Making Hidden Figures Visible: Learning more about the African-American women of NASA
This weekend I had the pleasure of having a girls’ night out with my daughter and one of her best friends. It’s not often that just she and I get to hang out without her father and brother, so it was much needed! We went to see the movies to see Hidden Figures. This movie was inspiring, empowering, and gave us a chuckle with the comedic lines sprinkled throughout the movie. The movie chronicles the lives and work of three African-American women who worked for NASA during the 60’s. Katherine Johnson, a research mathematician, Dorothy Vaughan, mathematician and head of the National Advisory Committee for Aeronautics’ (NACA’s) segregated West Area Computing Unit and Mary Jackson, aeronautical engineer.
Their stories made us reflect on the contributions of women, and in this case, women of color, in our American history. I did have a bit of sadness that came over me because my daughter asked me why I haven’t taught her about their stories. I simply looked in her eyes and told her that I was not taught about their stories either and that this is why it is important for us to see movies like this− that help bring light to those - hidden figures. After the movie, the girls had many questions about the people, NASA projects, and missions that were referenced in the film. I knew a good place to start with providing them additional resources was through PBS Learning Media.
PBS Learning Media has a lot of content that can help provide educational resources as a follow up for the film. There are many things that could drive conversations about the movie as well. There are pictures of astronaut John Glenn and his first space mission with Mercury 6. This is a major focus of the film. Apparently, Glenn - would not take off without Katherine Johnson confirming the coordinates for the mission. The girls and I also talked about the different roles that everyone played in the movie: from Katherine Johnson calculating the formulas, Dorothy Vaughan running the first IBM machine for NASA, and Mary Jackson helping to build the actual spaceship and becoming the first African-American female engineer for NASA. All their positions played a role in the missions that John Glenn and his fellow astronauts partook in and they helped pave the way for other future space missions. As we talked about everyone’s role, I thought sharing a short clip on Space Careers would be a helpful tool to help them understand the various positions and careers within NASA and a space mission.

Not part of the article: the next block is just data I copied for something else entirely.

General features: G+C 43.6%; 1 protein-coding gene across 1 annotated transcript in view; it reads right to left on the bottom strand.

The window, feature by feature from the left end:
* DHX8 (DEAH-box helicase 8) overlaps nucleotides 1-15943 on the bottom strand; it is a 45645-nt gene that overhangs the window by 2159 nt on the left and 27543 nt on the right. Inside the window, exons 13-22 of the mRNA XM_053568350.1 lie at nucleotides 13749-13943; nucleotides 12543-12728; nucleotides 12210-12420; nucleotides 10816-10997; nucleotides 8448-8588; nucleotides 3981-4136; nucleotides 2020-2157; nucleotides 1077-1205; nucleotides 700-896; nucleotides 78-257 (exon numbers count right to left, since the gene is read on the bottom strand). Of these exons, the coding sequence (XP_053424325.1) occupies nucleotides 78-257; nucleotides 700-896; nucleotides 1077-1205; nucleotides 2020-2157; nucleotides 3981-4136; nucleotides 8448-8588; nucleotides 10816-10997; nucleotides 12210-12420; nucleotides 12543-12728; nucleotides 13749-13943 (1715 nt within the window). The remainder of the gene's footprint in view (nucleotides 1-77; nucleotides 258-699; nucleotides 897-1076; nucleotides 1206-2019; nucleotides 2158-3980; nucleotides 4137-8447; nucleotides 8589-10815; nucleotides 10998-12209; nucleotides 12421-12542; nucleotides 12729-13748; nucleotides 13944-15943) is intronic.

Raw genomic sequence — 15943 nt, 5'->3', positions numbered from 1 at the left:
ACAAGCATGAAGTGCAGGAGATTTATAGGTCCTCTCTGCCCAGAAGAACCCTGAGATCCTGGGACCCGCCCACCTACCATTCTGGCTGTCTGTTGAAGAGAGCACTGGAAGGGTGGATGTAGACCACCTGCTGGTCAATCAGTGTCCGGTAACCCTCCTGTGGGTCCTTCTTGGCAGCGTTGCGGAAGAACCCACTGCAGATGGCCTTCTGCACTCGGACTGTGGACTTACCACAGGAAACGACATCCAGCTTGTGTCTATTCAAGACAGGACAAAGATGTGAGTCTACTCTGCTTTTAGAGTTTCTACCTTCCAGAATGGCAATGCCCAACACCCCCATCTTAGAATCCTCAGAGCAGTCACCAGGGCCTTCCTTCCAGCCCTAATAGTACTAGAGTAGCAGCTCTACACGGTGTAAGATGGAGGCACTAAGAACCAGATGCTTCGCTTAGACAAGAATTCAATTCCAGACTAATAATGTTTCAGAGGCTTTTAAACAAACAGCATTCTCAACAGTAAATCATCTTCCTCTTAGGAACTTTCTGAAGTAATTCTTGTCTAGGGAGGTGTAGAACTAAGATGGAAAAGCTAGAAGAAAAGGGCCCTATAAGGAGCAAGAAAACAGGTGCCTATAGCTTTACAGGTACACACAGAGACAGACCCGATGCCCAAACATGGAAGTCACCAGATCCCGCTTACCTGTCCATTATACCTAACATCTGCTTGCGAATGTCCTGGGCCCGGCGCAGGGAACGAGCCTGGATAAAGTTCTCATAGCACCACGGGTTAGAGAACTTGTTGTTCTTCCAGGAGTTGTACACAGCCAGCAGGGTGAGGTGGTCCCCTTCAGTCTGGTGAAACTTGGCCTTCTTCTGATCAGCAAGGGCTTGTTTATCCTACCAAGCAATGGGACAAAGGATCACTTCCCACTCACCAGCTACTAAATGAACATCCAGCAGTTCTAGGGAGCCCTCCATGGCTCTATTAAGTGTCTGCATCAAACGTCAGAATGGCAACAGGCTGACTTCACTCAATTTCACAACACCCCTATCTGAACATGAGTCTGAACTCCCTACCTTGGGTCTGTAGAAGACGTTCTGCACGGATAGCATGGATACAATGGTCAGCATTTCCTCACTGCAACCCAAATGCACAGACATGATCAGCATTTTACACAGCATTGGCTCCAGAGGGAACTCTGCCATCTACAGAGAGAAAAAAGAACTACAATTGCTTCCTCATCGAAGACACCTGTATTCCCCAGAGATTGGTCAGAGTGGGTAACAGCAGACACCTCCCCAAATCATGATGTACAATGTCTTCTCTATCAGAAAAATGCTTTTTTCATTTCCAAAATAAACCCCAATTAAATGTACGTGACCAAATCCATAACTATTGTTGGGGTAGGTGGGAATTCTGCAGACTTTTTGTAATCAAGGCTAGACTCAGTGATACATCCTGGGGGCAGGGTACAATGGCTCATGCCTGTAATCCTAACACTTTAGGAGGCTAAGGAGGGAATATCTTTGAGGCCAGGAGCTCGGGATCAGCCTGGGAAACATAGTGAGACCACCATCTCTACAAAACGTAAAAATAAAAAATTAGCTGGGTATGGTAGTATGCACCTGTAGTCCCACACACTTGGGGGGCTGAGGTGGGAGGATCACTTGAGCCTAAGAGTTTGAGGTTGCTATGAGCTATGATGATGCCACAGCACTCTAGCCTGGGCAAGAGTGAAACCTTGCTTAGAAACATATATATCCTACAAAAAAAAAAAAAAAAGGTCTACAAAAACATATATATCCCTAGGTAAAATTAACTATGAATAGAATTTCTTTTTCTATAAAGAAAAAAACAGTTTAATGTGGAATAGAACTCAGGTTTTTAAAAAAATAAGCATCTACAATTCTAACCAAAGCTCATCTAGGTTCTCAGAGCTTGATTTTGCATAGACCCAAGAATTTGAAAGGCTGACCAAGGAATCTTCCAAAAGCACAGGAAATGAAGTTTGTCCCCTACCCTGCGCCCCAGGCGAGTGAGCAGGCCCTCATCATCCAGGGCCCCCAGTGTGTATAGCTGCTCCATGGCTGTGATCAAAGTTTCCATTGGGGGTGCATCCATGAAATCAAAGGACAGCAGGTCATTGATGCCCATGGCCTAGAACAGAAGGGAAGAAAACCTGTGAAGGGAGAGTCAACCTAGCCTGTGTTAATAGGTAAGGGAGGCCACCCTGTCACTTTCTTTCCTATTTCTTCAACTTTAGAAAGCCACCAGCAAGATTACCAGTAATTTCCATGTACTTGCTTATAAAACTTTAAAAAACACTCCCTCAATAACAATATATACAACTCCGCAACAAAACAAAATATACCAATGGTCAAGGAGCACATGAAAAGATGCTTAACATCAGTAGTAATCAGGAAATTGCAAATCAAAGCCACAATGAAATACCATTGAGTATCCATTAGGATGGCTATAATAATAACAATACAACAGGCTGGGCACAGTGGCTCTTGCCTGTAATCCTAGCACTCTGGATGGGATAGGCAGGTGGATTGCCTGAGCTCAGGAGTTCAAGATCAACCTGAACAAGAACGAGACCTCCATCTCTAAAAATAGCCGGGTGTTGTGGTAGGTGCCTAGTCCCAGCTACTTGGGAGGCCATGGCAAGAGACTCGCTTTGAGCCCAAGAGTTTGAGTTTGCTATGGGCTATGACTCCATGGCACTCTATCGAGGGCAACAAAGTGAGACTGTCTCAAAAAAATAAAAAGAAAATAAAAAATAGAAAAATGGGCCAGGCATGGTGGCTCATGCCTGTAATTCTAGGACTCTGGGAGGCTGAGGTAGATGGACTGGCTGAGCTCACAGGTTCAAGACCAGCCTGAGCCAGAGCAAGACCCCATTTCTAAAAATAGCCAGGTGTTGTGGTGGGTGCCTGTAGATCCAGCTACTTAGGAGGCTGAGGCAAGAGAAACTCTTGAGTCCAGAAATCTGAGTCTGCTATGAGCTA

Lastly, it was important to me that I highlighted a few other African-American women and their work with NASA. Many of us have heard of Mae Jemison, the first African-American women in space, but not many of us know about some of the younger generation of women scientists that play a major role in NASA testing and development. To highlight a few of them, I shared the stories of Tracy Drain, flight systems engineer and Dr. Ayana Howard, a NASA roboticist.